But the thing about all Crypto.com's advertising dollars is that they seem to be only effective-ish. Data compiled by CCData shows that Crypto.com has a 2.3% market share by trading volumes on the spot market globally, which is about half of Coinbase, which has 4%, and only slightly above Kraken, which has 1.4%. (Globally, Binance is still dominant.) According to Sensor Tower, Crypto.com saw a 140% increase in downloads in March from the prior month, though it fell slightly behind Coinbase, which had a 160% increase.

All that buying of stadiums and renaming stuff, it's just kind of viewed as lame by most people in crypto.

Crypto.com didn't respond to multiple requests for interviews or comments for this story. Most of the people I did speak to gave the verbal equivalent of a shrug when I asked what they thought of the company.

One crypto executive said part of the issue was that Crypto.com, being an upstart from Asia, is a little outside Silicon Valley's mainstream crypto circles. Similar to the clubby "PayPal Mafia" that dominated software in the 2010s, a sort of Coinbase crew has its hold on the crypto industry of the 2020s. The exec wasn't too keen on Crypto.com's flashy advertising either, describing it as "decadent" and irresponsible.

"All that buying of stadiums and renaming stuff, it's just kind of viewed as lame by most people in crypto," they said. "I think the tackiest thing and frankly irresponsible thing to do is to roll out FOMO ads. 'Buy crypto or get left behind' is a really irresponsible message. JPMorgan doesn't do that."

And despite the company's ability to dodge serious regulatory scrutiny, it hasn't engendered a lot of goodwill among some crypto evangelists.

"I'm supportive of bitcoin, but I think Crypto.com is overall a big negative for the American public. It's very confusing. It's a casino," said Alex Gladstein, who as the chief strategy officer at the Human Rights Foundation has argued that bitcoin is important for advancing human rights and freedom. "When you go to the website, they encourage you to try and bet on these coins that go to zero. I don't think it's anything to do with financial empowerment for people or any sort of alternative wealth building."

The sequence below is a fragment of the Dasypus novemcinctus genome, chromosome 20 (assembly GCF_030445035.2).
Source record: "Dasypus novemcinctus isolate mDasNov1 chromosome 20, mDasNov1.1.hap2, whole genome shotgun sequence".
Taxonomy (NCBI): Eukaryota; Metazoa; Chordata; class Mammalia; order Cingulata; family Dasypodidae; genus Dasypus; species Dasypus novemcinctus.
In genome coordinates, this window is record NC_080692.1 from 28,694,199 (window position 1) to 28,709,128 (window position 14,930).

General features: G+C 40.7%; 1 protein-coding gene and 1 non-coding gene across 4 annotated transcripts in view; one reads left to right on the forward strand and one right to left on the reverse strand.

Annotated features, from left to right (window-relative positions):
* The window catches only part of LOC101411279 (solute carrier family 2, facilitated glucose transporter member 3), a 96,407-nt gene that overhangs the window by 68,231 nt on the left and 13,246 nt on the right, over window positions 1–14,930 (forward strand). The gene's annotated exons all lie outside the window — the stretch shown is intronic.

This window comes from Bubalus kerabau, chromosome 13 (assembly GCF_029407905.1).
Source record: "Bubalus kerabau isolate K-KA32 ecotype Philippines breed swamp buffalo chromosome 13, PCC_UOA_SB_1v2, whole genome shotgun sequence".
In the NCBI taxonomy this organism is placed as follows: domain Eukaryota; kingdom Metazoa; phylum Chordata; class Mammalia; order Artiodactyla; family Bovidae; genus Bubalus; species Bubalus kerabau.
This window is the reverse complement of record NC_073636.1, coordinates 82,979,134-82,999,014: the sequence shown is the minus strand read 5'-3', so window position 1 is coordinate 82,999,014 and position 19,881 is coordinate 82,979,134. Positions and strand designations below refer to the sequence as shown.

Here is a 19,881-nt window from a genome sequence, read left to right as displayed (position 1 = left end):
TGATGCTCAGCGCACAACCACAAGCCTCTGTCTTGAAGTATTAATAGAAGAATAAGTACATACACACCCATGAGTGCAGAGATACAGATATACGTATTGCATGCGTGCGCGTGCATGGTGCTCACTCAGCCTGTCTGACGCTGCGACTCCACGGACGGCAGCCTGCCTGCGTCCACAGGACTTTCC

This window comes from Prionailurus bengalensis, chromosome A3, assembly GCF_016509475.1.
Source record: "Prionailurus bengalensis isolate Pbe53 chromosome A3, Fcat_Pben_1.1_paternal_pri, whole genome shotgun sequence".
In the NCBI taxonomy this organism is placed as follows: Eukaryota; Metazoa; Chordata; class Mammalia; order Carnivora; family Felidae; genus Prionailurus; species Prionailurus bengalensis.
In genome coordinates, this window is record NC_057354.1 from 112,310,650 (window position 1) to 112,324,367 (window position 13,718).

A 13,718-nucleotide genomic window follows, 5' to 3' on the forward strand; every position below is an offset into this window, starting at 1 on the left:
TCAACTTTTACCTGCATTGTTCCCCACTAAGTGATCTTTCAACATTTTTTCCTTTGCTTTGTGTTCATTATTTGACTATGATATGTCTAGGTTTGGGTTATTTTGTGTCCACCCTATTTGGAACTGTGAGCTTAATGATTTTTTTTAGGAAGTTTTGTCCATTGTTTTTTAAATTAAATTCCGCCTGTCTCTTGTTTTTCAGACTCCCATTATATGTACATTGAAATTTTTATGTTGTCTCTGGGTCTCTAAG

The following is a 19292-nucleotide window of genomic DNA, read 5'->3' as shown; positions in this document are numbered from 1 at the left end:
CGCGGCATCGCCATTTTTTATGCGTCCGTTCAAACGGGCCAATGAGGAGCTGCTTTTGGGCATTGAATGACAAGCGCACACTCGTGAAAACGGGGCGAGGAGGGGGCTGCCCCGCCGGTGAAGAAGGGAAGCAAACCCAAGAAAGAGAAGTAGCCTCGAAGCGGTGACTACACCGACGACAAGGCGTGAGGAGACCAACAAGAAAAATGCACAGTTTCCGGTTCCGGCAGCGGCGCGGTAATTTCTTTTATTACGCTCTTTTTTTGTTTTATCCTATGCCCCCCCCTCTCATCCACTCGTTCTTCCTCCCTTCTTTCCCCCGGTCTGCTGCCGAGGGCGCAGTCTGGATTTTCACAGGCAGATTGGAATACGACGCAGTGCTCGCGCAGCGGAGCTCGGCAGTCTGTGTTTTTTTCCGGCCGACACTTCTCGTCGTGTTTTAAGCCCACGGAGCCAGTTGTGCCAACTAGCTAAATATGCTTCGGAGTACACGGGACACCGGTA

To be sure, the casino thing could be said about most crypto exchanges — and sports-betting apps, and many regular trading apps. Crypto.com seems to be careful about coloring within the regulatory lines. The head of its legal department in the Americas just put out a "crypto legal handbook," which, OK.

Crypto.com is embedded in our culture, and it isn't. It's sort of taken on the FTX mantle but with a more anonymous bent. For the company, it's a pretty savvy space in which to operate: ubiquitous but relatively anonymous. For everyone else, mileage may vary on how you feel about the whole thing. It's a good reminder that, whatever the company, it's better to use exchanges only for trading your crypto assets, not for storing them.

Maybe Eminem won't come to regret voicing those ads like Matt Damon did. Or maybe in five years we'll be looking back at this moment and saying: "Remember that one crypto company? Is it still where the Lakers play? Or is it now something else?"


Emily Stewart is a senior correspondent at Business Insider, writing about business and the economy.